Katy Perry’s album Prism, featuring Roar and Unconditionally
Prior to the release of Roar, the first single from Katy Perry‘s new album Prism, she released a series of short videos depicting what most presumed to be a change of direction in her sound. It was a great way to build hype and excitement leading up to the new album, yet also a sense of deception.
The first single Roar was released shortly after and was an immediate success. Instantly catchy ear candy made of Katy’s perfected brand of pop music that fit in just enough for today’s pop music landscape. It utilizes overdone themes and masters cliches but does it so effortlessly.
And therein lies the primary issue with Prism is that it almost feels too easy.
Katy and her small team of songwriters and producers, led by longtime collaborator and pop wizard Dr. Luke, rarely venture away from their comfort zone, sticking sometimes too close to their template of catchy hooks and dance pop beats.
Pop beats that are forced in to make songs more instant. Legendary Lovers is a great mid-tempo without the 4/4 beat thrown in; likewise, Ghost sounds promising until the heavy beat kicks in at the chorus, overpowering the song’s melancholy flavour.
Elsewhere, Birthday is this album’s Last Friday Night, using rollerblades-retro that feels too familiar; Unconditionally is a standard power ballad that is simple and relatable enough to catch on; and International Smile is her best chance at recreating the level of success that her hit Teenage Dream had. It’s the easiest song on the album to like without feeling ripped off.
And there’s the motive. Familiar, simple and easy. Few people expect or even want Katy to take risks or be too adventurous with her music but her fans, Katy Cats, probably deserve more credit.
It’s when she takes gets slightly adventurous that it pays off. Walking On Air is straight out of 90s house music as Katy tried to emulate songs like CeCe Peniston‘s Finally and 100% Pure Love by Crystal Waters.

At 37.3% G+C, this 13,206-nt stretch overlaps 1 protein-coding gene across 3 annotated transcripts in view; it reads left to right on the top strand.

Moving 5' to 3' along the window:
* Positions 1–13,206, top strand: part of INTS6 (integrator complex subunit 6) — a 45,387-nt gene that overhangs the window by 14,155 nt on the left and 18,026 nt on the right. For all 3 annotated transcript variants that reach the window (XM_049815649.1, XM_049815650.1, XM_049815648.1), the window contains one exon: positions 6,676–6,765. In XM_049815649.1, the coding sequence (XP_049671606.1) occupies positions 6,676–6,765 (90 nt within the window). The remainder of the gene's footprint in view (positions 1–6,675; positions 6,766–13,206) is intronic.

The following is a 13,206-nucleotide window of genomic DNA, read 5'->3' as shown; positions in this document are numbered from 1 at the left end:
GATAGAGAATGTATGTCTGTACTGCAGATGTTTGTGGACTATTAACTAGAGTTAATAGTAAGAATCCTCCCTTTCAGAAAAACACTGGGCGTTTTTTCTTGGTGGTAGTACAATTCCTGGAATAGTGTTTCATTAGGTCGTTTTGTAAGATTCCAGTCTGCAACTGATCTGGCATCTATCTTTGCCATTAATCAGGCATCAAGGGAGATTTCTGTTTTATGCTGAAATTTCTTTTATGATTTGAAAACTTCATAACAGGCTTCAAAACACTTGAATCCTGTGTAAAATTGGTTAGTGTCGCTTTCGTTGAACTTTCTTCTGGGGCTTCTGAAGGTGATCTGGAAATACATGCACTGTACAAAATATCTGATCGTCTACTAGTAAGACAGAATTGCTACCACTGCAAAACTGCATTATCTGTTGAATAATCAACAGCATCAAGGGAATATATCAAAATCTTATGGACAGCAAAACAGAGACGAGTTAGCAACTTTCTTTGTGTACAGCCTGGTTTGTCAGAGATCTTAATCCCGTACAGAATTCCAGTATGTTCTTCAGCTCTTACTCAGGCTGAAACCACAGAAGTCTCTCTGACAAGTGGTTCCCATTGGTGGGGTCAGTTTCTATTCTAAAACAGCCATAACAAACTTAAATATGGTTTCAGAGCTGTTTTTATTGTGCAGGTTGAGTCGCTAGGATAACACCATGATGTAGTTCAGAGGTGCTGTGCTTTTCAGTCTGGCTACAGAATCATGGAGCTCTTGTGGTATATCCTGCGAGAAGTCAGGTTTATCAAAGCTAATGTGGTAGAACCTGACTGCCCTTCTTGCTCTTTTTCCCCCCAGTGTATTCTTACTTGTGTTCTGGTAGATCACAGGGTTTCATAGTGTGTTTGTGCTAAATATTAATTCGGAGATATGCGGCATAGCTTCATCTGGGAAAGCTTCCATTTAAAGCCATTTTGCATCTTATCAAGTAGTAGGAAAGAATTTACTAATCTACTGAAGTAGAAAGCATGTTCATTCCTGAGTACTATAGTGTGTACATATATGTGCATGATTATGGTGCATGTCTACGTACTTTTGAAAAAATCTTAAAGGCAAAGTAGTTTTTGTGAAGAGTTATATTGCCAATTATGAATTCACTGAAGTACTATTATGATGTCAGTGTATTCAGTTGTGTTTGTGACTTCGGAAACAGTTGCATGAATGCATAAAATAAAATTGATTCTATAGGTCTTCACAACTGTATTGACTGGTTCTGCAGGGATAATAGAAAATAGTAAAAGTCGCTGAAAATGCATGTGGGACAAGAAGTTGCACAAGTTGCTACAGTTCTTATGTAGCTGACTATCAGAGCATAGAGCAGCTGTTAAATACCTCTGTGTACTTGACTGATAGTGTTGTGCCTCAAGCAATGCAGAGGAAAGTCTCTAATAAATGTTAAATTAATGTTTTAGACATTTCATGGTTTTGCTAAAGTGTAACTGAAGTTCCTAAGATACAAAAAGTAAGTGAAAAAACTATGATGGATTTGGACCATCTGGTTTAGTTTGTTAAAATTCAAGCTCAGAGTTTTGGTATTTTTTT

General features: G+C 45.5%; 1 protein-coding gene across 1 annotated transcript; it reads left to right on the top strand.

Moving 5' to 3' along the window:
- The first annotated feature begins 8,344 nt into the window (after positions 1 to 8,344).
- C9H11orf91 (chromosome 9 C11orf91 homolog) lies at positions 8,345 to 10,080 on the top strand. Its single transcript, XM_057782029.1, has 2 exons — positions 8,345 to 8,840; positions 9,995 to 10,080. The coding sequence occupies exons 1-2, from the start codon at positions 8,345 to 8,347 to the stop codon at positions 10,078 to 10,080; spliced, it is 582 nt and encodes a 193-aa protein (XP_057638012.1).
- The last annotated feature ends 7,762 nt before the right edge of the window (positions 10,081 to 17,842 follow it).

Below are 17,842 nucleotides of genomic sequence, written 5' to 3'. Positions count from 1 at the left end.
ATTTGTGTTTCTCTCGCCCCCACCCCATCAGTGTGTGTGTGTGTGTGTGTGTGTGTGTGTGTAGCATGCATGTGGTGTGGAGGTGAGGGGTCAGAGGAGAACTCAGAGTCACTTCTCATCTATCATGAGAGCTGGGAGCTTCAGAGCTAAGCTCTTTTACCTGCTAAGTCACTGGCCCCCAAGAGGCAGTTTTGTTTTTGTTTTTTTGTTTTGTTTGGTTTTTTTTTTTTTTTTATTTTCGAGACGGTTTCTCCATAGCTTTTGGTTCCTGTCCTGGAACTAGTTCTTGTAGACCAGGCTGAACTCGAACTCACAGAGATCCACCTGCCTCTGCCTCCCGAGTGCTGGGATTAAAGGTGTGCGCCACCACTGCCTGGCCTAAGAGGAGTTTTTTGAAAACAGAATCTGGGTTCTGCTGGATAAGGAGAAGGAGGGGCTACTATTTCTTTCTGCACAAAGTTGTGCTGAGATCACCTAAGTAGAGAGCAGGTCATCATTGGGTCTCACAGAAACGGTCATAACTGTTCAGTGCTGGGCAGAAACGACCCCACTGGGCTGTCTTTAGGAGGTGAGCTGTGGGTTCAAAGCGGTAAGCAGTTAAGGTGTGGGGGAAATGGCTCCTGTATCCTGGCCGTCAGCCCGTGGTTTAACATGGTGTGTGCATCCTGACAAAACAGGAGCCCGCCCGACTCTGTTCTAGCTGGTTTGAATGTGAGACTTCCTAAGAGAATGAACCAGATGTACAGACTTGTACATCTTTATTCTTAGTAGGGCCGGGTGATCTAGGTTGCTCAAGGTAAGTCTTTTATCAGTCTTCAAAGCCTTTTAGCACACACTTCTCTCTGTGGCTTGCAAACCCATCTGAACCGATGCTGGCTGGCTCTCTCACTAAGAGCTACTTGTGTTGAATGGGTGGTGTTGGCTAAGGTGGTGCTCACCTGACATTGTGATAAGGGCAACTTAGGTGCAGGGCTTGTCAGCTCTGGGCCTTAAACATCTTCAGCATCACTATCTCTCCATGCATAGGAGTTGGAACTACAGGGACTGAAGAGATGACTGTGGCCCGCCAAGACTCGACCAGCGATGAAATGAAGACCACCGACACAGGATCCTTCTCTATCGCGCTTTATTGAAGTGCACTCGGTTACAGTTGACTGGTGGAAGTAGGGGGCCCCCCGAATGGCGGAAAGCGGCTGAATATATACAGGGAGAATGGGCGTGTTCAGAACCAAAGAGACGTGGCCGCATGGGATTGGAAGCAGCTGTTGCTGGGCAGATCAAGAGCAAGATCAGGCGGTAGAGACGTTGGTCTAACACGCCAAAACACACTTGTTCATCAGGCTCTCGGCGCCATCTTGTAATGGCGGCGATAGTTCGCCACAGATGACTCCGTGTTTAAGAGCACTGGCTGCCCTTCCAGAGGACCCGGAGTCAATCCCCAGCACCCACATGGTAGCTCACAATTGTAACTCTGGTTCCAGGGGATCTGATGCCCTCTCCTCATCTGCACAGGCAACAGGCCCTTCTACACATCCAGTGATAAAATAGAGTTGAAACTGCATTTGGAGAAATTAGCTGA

Dark Horse has marginal hip-hop influences with its heavy bass line and beat. It’s not as demanding as E.T. but is more than passable as one of the album’s key tracks. Alternatively, Double Rainbow takes a softer approach as a singer/songwriter-styled track with its fantasy production that strikes because of its atmospheric sound.
The adventurous misstep comes with This Is How We Do, which is fun but even for Katy, it’s too juvenile. Her lack of enthusiasm on the record suggests she feels the same as she half-heartedly delivers lines about “gettin’ our nails did all Japanese-y” and “suckin’ real bad at Mariah Carey-oke.” It will get noticed, no doubt, for better or for worse.
It Takes Two, relegated to the deluxe edition of the album, is one of the strongest tracks on the set. It shines with as much emotion as Katy has offered so far as she accepts half the blame over a broken romance with a pop/rock piano and guitar combo.
Katy Perry has already proven almost a dozen times that she has mastered the makings of a pop hit on her last two albums, and she does it again on Prism. On the plus side, she gives what people expect from her. Fun, catchy, harmless pop songs. On the down side, she gives only what is expected.
2. Legendary Lovers
4. Walking On Air
6. Dark Horse [featuring Juicy J]
7. This Is How We Do
8. International Smile
10. Love Me
11. This Moment
12. Double Rainbow
13. By The Grace Of God
15. It Takes Two*
16. Choose Your Battles*